Biomedical Engineering Participants Receive Recognition at Recent ASEE Conference

From left, top: Timothy Muldoon and Jeffrey Collins Wolchock; bottom: Mostafa Elsaadany, Raj Rao and Ishita Tandon.
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From left, top: Timothy Muldoon and Jeffrey Collins Wolchock; bottom: Mostafa Elsaadany, Raj Rao and Ishita Tandon.

The American Society for Engineering Education (ASEE) held its Midwest Section Virtual Conference Sept. 13-15. The conference, hosted by the U of A's College of Engineering, had 93 participants. Events included panel discussions, guest speakers and oral presentations of refereed papers. Several representatives from the Biomedical Engineering Department made presentations during the three-day event, including faculty members and a doctoral candidate.

Timothy J. Muldoon and Jeffrey Collins Wolchock, associate professors in biomedical engineering, received the best paper award for their submission, Impact and Delivery of an Engineering Service Learning Course in a Remote Environment. The paper discussed the challenges of teaching during the COVID-19 epidemic, which made necessary the move to remote learning. In the paper and presentation, the team pointed out strategies it used to keep students engaged in a clinical observations course.

"The course places our junior-level undergraduate students into area clinics, where they directly shadow healthcare providers and work to identify areas where engineering solutions may be beneficial," said Muldoon, instructor for the course.

 Mostafa Elsaadany, an assistant professor in biomedical engineering, also was selected to make an oral presentation of his paper, Instructional and Learning Opportunities for Remote Offerings of Integrated Lab-lecture Core Undergraduate Biomedical Engineering Courses. Reflecting on lessons learned while teaching during the pandemic, Elsaadany and his collaborators, Muldoon and Raj Rao, professor and head of the Biomedical Engineering Department, discussed the challenges faced and processes adopted after the unplanned transition to remote instruction related to instruction of two core courses in the department.

"We found that one of the main challenges was maintaining students' morale and motivation," Elsaadany said. "The students were understandably concerned about their health and their loved ones and showed a continued decrease in their motivation to focus on fulfilling the course objectives."

Elsaadany explained that to combat this challenge, instructors frequently posted informal short videos.

"The informal friendly video announcements had the instructor showing up to update the students about course assignments or exams," Elsaadany explained. "Several students mentioned that the announcements helped them de-stress by lightening the mood, while effectively delivering the message."

Ishita Tandon, a doctoral student in biomedical engineering, presented her talk through a student competition, Ignite Talks. The competition asks students to prepare a five-minute presentation in the delivery style of a TED Talk related to the conference theme: Preparing Tomorrow's Engineers. Tandon's talk, which was recognized as the best presentation in Ignite, was entitled, "I" in Inclusion. She discussed how it is easy for us as individuals to focus on another person's race, religion, nationality and gender and tie their identity to where they come from. With that, we focus on their diversity and question their belonging and inclusion. However, we automatically introduce ourselves as who we are and what we do and never question our own inclusion.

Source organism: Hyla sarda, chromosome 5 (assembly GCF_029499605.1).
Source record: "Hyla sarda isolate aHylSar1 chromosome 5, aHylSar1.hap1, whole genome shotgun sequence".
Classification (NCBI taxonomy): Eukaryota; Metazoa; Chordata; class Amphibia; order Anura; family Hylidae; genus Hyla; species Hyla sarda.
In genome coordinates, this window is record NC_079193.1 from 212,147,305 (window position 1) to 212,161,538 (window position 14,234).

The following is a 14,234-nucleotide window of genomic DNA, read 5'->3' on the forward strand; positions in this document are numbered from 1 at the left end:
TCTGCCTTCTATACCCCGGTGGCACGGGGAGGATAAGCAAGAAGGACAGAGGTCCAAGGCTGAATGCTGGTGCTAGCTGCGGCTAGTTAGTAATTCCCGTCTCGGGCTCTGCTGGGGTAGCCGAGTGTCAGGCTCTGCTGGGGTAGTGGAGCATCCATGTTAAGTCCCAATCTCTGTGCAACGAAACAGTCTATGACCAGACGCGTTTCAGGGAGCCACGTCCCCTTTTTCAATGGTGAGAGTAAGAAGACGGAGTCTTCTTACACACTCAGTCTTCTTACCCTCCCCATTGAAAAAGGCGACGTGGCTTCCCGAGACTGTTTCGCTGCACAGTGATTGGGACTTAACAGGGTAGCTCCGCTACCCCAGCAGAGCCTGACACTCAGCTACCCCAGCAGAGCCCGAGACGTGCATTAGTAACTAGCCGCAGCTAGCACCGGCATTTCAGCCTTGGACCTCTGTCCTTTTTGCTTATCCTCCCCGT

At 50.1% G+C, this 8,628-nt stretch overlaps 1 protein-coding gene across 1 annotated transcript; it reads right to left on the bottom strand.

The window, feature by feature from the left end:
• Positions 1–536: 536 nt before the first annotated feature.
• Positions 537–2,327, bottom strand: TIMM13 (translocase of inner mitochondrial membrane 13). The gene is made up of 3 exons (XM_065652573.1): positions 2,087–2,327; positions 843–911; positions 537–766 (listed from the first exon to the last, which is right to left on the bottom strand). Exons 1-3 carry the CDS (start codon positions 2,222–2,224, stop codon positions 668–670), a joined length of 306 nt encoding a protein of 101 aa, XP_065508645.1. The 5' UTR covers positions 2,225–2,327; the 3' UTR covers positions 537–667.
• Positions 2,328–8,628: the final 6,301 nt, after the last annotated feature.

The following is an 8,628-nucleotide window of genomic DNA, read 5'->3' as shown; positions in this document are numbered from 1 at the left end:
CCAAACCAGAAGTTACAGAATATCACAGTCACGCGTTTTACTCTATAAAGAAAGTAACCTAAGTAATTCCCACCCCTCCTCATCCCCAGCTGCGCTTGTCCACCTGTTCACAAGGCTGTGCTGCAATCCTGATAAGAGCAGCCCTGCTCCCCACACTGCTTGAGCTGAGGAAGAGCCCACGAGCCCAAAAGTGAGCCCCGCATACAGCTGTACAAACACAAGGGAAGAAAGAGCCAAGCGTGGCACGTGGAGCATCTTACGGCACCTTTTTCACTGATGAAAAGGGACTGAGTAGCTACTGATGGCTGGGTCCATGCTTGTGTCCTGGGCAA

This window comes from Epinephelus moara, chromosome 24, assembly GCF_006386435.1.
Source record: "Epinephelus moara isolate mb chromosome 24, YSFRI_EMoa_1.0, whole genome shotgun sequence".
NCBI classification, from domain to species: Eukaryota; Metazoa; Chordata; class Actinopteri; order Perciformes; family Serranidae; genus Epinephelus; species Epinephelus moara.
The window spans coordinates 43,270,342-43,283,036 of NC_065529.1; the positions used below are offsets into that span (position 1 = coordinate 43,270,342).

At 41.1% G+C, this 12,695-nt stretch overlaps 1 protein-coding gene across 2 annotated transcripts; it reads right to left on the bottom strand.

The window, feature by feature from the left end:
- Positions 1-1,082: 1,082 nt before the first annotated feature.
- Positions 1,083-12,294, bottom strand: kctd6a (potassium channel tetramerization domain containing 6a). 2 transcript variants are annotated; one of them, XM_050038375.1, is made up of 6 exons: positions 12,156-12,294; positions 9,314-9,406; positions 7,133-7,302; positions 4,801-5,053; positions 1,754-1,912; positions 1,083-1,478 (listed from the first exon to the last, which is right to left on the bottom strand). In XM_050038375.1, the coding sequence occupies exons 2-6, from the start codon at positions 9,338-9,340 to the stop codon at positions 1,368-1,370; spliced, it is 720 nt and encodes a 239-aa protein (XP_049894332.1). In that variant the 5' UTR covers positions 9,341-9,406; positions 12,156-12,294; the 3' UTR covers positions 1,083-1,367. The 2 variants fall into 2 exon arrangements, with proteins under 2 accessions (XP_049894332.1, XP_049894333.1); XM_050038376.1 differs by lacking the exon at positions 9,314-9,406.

The talk also described how the departments of Chemical and Biomedical Engineering collaborated to start the monthly virtual town halls to discuss various topics related to diversity and inclusion with the goal of promoting equity and social justice in the STEM fields. Ed Clausen, a University Professor in Chemical Engineering and the conference chair, noted that the Ignite presentations were a real highlight of the conference. "The Ignite presentations were all very good, but Ishita's presentation on diversity and inclusion was also very timely and very well presented."

Tandon said, "Humanity is based on building effective relationships, which requires compassion. If we extend the same compassion we have for our family and friends to others around us, we can promote inclusion! All it takes is the will to implement that positive change."

When discussing the success of the Biomedical Engineering Department in the ASEE conference, Rao reflects on the department's philosophy of empowering students. One way is by faculty setting examples of professional involvement in conferences. "As a department, we strive to help our students succeed in their coursework, professional endeavors and as individuals," Rao said. "We want all of our team, especially the students, to succeed in an environment that promotes hands-on educational opportunities."

Find more news about the Department of Biomedical Engineering.



Jennifer P. Cook, director of communications
College of Engineering

Christin Finney, digital communications specialist
College of Engineering

Timothy J. Muldoon, associate professor
Department of Biomedical Engineering

Mostafa Elsaadany, assistant professor
Department of Biomedical Engineering

Ishita Tandon, senior graduate assistant
Department of Biomedical Engineering


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